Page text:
When a crowd starts throwing rocks and Molotov cocktails, security forces — police or military — run out of good options. There is no safe, effective non-lethal weapon with sufficient range to accurately target troublemakers. A new weapon fired from a shotgun to temporarily incapacitate its target at a hundred meters changes all that.
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At long range, there are basically two options: rubber bullets and tear gas. Rubber bullets are only effective out to about fifty meters and, as recent events have shown, can injure or even kill. Tear gas has limited effectiveness; a determined individual can fight through the effects, and in any case the military are not generally allowed to use it.
Electroshock weapons like the ubiquitous TASER are far more effective. They overwhelm the peripheral nervous system and even the most violent suspect cannot resist — but only if their electrode darts make a good contact. And their range is limited by the need for wires, the latest Taser X7 having a range of 25 feet.
Self-contained electroshock projectiles which attach themselves to a target are nothing new — Jaycor’s Sticky Shocker was tested in 2000 — but the problem, as with rubber bullets, is making them safe. Long range and accuracy require a high muzzle velocity, but that means the projectile could cause serious impact injuries at closer range. The Sticky Shocker was considered too hazardous to field.
Harkind Dynamics LLC of Denver, Colorado, have developed a radical solution with JIFCO funding. It is a projectile fire from a 12-guage shotgun and known as SPECTER — ‘Small arms Pulsed Electronic Tetanization at Extended Range’. (Tetanization is a technical term for paralysis.) It leaves the muzzle at relatively high speed but slows down before impact with a parachute braking system to minimize risk of injury.
Aerodynamic surfaces spin the projectile in flight, making it accurate enough to hit a human-sized target at “100-plus meters” according to the developers, well beyond stone-throwing range.
As SPECTER approaches the target it emits a series of radar pings and senses the range from the radio reflections. This is not exactly new technology, being an adaptation of the proximity fuse developed for anti-aircraft shells in WWII. As it approaches, SPECTER deploys a parachute which halves its speed in three meters. A meter from the target, the projectile breaks into subcomponents, losing its aerodynamic shell and ejecting three tethered electrode darts forward.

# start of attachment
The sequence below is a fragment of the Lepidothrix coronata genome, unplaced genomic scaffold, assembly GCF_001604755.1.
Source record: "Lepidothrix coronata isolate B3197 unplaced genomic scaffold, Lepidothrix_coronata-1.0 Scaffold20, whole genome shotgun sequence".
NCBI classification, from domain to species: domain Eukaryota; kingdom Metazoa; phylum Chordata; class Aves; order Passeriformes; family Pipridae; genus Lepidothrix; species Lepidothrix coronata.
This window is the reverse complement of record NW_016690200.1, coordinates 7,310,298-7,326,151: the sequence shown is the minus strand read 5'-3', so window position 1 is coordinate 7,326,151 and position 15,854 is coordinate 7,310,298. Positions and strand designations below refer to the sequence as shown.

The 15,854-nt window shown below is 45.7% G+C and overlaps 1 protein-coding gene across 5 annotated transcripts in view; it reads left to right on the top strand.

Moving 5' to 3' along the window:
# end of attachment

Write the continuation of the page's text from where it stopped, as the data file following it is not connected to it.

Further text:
The three darts are released at a distance to give the maximum chance of a good spread and multiple hits. TASER darts are barbed to ensure they remain embedded in clothing and do not pull free when the target falls over, but the barbs can get stuck in clothing and fail to penetrate far enough to make a good connection. SPECTER’s electrode prongs are inspired by porcupine quills, which are covered in scales so they penetrate easily but are difficult to dislodge.
The control system instantly senses which electrodes have made contact and routes current through the two best. It adjusts the electrical pulse depending on the electrical impedance, to the minimum necessary to bring the target down. According to the developers, SPECTER has a less extreme effect than other electroshock weapons and causes the target to ‘lose posture’ and fall over. Once on the ground, the projectile can administer further shocks if it senses movement, leaving the target helpless to flee, attack or resist being apprehended. Only a tiny amount of power is needed, so the projectile will work for as long as necessary; while a TASER will only affect you for five seconds, a previous JNLWD electroshock project aimed to disable subjects for three minutes and this might be repeated.
SPECTER is now in the second phase of development and will deliver a batch of 100 rounds to the US Marine Corps for testing. SPECTER can be fired from any standard 12-gauge, or from an M26 underbarrel shotgun attachment fitted to a rifle so there is no need to carry an additional weapon.
It will fill a crucial gap in the military ‘spectrum of force,’ providing an intermediate option between shooting and shouting. And it could change the balance of power in future riots. Any rioter throwing a rock or Molotov can be brought down – and kept down – instantly. Ringleaders can be singled out, immobilized and apprehended from long range.
In principle, SPECTER changes the tactical balance of crowd control operations, giving security forces the edge without having to use lethal weapons or dangerous rubber bullets. However, it remains to be seen whether it will be as effective and safe as intended. There is also the question of cost. The initial target price was less than $1,000 per projectile, which is cheap for the military but way too costly for police departments. How much are we willing to pay for effective, safe non-lethal options?